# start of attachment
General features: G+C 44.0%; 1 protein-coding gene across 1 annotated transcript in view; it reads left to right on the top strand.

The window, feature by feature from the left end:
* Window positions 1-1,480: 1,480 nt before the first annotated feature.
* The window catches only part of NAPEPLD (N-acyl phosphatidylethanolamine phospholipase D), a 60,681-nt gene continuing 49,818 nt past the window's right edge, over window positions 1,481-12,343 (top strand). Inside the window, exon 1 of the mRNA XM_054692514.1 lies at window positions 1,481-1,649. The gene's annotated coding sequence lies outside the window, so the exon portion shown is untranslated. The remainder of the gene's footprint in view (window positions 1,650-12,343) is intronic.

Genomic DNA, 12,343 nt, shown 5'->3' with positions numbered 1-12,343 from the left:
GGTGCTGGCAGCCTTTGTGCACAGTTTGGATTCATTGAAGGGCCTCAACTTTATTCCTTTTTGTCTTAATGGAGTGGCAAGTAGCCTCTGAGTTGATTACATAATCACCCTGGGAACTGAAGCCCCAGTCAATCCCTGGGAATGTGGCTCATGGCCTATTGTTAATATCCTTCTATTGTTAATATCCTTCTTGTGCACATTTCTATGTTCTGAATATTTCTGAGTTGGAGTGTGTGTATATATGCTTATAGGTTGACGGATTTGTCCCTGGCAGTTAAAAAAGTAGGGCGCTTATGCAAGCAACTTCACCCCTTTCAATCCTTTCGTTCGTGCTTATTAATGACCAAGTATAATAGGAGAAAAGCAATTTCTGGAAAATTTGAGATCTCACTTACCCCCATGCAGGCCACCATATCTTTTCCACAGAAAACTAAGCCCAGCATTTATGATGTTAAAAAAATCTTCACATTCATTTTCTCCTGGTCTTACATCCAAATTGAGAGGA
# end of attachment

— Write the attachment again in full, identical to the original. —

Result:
General features: G+C 44.0%; 1 protein-coding gene across 1 annotated transcript in view; it reads left to right on the top strand.

The window, feature by feature from the left end:
* Window positions 1-1,480: 1,480 nt before the first annotated feature.
* The window catches only part of NAPEPLD (N-acyl phosphatidylethanolamine phospholipase D), a 60,681-nt gene continuing 49,818 nt past the window's right edge, over window positions 1,481-12,343 (top strand). Inside the window, exon 1 of the mRNA XM_054692514.1 lies at window positions 1,481-1,649. The gene's annotated coding sequence lies outside the window, so the exon portion shown is untranslated. The remainder of the gene's footprint in view (window positions 1,650-12,343) is intronic.

Genomic DNA, 12,343 nt, shown 5'->3' with positions numbered 1-12,343 from the left:
GGTGCTGGCAGCCTTTGTGCACAGTTTGGATTCATTGAAGGGCCTCAACTTTATTCCTTTTTGTCTTAATGGAGTGGCAAGTAGCCTCTGAGTTGATTACATAATCACCCTGGGAACTGAAGCCCCAGTCAATCCCTGGGAATGTGGCTCATGGCCTATTGTTAATATCCTTCTATTGTTAATATCCTTCTTGTGCACATTTCTATGTTCTGAATATTTCTGAGTTGGAGTGTGTGTATATATGCTTATAGGTTGACGGATTTGTCCCTGGCAGTTAAAAAAGTAGGGCGCTTATGCAAGCAACTTCACCCCTTTCAATCCTTTCGTTCGTGCTTATTAATGACCAAGTATAATAGGAGAAAAGCAATTTCTGGAAAATTTGAGATCTCACTTACCCCCATGCAGGCCACCATATCTTTTCCACAGAAAACTAAGCCCAGCATTTATGATGTTAAAAAAATCTTCACATTCATTTTCTCCTGGTCTTACATCCAAATTGAGAGGA